The eruption injected an unusually large amount of sulfur dioxide (SO2) gas high into the stratosphere, which was subsequently transported by high-level winds all over the planet. This led to a global increase in sulfuric acid (H2SO4) concentration in high-level cirrus clouds. The resulting increase in cloud reflectivity (or albedo) would reflect more incoming light from the sun than usual, and cool the entire planet until the suspended sulfur fell to the ground as acid precipitation.

Global optical effects

The eruption darkened the sky worldwide for years afterwards, and produced spectacular sunsets throughout the world for many months. British artist William Ashcroft made thousands of colour sketches of the red sunsets halfway around the world from Krakatoa in the years after the eruption. The ash caused “such vivid red sunsets that fire engines were called out in New York, Poughkeepsie, and New Haven to quench the apparent conflagration.” This eruption also produced a Bishop’s Ring around the sun by day, and a volcanic purple light at twilight.

In 2004, an astronomer proposed the idea that the blood-red sky shown in Edvard Munch’s famous 1893 painting The Scream is also an accurate depiction of the sky over Norway after the eruption.

Weather watchers of the time tracked and mapped the effects on the sky. They labeled the phenomenon the “equatorial smoke stream”. This was the first identification of what is known today as the jet stream.

For several years following the eruption, it was reported that the moon appeared to be blue and sometimes green. This was because some of the ash clouds were filled with particles about 1 µm wide—the right size to scatter red light, while allowing other colors to pass. White moonbeams shining through the clouds emerged blue, and sometimes green. People also saw lavender suns and, for the first time, noctilucent clouds.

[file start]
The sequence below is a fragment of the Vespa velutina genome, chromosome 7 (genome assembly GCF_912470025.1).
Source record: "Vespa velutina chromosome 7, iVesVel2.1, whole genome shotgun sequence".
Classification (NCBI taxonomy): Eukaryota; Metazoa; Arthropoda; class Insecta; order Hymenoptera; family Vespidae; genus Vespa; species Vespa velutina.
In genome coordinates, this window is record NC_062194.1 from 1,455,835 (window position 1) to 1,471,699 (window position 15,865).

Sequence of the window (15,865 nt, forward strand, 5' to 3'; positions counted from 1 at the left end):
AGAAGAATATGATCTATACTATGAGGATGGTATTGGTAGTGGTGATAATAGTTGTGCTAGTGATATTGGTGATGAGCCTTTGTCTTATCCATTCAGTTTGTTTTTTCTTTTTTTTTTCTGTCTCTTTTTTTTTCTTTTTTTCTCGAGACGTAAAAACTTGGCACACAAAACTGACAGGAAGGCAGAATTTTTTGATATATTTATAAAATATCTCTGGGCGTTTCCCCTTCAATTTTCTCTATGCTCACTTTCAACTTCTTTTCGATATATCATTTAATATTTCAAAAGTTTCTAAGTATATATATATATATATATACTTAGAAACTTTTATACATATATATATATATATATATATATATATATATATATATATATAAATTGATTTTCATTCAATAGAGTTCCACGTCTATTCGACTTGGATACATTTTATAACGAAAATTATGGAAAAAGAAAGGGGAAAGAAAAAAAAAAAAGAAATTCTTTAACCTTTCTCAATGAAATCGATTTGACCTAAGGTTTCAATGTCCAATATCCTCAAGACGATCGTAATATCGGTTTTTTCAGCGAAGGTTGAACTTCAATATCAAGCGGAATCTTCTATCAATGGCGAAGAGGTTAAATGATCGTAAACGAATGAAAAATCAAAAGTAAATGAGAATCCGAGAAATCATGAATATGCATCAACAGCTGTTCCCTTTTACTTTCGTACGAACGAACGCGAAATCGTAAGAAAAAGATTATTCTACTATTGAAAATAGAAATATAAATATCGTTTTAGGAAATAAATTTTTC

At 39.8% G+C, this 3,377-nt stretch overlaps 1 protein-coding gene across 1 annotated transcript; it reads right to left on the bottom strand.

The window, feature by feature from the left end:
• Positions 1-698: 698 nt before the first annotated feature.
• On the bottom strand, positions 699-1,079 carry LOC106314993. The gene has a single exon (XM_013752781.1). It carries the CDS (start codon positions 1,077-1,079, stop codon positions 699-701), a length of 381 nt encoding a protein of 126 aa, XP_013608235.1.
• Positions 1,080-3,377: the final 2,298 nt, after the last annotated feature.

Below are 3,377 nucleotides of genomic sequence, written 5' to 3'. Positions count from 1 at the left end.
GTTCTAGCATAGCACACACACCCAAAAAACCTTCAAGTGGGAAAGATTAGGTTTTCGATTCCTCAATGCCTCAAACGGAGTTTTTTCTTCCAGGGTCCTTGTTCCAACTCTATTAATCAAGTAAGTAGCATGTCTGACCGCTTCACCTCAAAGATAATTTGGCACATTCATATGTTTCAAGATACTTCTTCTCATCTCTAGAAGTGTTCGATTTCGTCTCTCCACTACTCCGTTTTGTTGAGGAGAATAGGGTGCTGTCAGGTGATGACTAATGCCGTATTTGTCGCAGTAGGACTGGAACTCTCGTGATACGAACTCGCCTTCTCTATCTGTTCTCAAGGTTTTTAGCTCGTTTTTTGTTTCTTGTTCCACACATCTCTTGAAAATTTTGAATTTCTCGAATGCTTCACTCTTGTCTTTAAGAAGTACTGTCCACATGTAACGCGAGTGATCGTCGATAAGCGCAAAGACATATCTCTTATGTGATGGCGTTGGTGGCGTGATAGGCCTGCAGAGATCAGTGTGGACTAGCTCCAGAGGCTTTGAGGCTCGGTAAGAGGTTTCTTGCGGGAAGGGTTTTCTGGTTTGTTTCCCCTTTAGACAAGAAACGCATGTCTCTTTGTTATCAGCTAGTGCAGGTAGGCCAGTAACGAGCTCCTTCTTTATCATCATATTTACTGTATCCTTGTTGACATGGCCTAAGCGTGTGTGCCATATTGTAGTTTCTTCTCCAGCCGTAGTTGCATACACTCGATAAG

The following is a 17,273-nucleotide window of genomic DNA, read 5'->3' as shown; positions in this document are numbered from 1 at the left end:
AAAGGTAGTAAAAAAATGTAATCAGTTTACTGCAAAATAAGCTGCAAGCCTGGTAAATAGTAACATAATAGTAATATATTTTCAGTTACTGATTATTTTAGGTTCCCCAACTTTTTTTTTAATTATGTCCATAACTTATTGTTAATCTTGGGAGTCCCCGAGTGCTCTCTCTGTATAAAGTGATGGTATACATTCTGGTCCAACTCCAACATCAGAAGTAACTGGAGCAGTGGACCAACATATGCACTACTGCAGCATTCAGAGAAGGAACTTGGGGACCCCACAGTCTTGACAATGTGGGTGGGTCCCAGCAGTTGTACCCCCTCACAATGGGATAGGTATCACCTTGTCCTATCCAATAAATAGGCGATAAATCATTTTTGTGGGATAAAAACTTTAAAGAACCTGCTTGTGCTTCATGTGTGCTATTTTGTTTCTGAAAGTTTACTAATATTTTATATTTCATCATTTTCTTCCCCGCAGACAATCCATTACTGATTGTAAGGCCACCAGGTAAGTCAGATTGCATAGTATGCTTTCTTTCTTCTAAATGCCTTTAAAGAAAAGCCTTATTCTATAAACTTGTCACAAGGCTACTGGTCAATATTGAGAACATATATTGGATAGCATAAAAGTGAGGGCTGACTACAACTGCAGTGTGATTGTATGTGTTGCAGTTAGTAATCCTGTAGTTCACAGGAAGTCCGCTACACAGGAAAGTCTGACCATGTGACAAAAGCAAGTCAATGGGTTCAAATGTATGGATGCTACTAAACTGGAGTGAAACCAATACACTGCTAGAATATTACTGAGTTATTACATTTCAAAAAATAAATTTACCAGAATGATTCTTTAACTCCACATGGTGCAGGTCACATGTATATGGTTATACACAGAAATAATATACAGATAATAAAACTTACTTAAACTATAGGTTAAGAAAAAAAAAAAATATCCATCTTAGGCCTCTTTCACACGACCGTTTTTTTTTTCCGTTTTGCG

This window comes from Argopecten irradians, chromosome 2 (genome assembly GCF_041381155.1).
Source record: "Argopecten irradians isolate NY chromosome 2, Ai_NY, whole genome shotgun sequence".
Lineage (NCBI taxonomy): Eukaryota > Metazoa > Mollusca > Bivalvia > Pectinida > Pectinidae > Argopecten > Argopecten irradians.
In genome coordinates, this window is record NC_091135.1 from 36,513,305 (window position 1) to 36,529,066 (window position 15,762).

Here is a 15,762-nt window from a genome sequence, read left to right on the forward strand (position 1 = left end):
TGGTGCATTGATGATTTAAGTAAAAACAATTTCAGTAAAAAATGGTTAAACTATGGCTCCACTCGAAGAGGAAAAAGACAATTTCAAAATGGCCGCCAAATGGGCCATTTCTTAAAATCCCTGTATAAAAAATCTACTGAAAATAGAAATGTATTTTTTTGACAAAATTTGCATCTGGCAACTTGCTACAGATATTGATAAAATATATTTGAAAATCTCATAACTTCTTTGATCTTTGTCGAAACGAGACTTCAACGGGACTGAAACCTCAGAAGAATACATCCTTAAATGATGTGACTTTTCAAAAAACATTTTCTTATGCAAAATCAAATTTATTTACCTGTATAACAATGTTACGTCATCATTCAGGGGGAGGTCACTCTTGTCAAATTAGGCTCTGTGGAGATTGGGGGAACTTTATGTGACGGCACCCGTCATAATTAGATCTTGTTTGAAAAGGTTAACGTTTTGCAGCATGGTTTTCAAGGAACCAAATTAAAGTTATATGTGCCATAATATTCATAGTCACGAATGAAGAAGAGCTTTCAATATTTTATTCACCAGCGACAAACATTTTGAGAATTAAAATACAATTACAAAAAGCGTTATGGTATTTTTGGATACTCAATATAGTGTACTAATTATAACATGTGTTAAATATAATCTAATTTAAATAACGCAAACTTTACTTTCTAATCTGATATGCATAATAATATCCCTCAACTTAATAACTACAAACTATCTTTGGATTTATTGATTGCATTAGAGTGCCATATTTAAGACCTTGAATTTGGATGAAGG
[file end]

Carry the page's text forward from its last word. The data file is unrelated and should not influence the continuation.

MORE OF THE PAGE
Possible causes

The fate of northern Krakatoa itself has been the subject of some dispute among geologists. It was originally proposed that the island had been blown apart by the force of the eruption. However, most of the material deposited by the volcano is clearly magmatic in origin and the caldera formed by the eruption is not extensively filled with deposits from the 1883 eruption. This indicates that the island subsided into an empty magma chamber at the end of the eruption sequence, rather than having been destroyed during the eruptions.

The established theories – based on the findings of contemporary investigators – assume that part of the island subsided before the first explosions on the morning of 27 August. This forced the volcano’s vents below sea level, causing:

  • massive flooding which created a series of phreatic explosions (interaction of ground water and magma).
  • seawater to cool the magma enough for it to crust over and produce a “pressure cooker” effect relieved only when explosive pressures were reached.

However, there is geological evidence which does not support the assumption that only subsidence before the explosion was the cause. For instance, the pumice and ignimbrite deposits are not of a kind consistent with a magma-seawater interaction. These findings have led to other hypotheses:

  • a massive underwater land slump or partial subsidence suddenly exposed the highly pressurized magma chamber to seawater.
  • the final explosions may have been caused by magma mixing caused by a sudden infusion of hot basaltic magma into the cooler and lighter magma in the chamber below the volcano. This would have resulted in a rapid and unsustainable increase in pressure, leading to a cataclysmic explosion. Evidence for this theory is the existence of pumice consisting of light and dark material, the dark material being of much hotter origin. However, such material reportedly is less than five per cent of the content of the Krakatoa ignimbrite and some investigators have rejected this as a prime cause of the 27 August explosions.

Although the violent engulfment phase of the eruption was over by late afternoon of 27 August, after light returned by the 29th, reports continued for months that Krakatoa was still in eruption. Verbeek’s committee discounted any claims of Krakatoa still erupting after mid-October as due to steaming of hot material, landslides due to heavy monsoon rains that season, and “hallucinations due to electrical activity” seen from a distance. No signs of further activity were seen until 1913, when an eruption was reported.

Source: https://en.wikipedia.org/wiki/1883_eruption_of_Krakatoa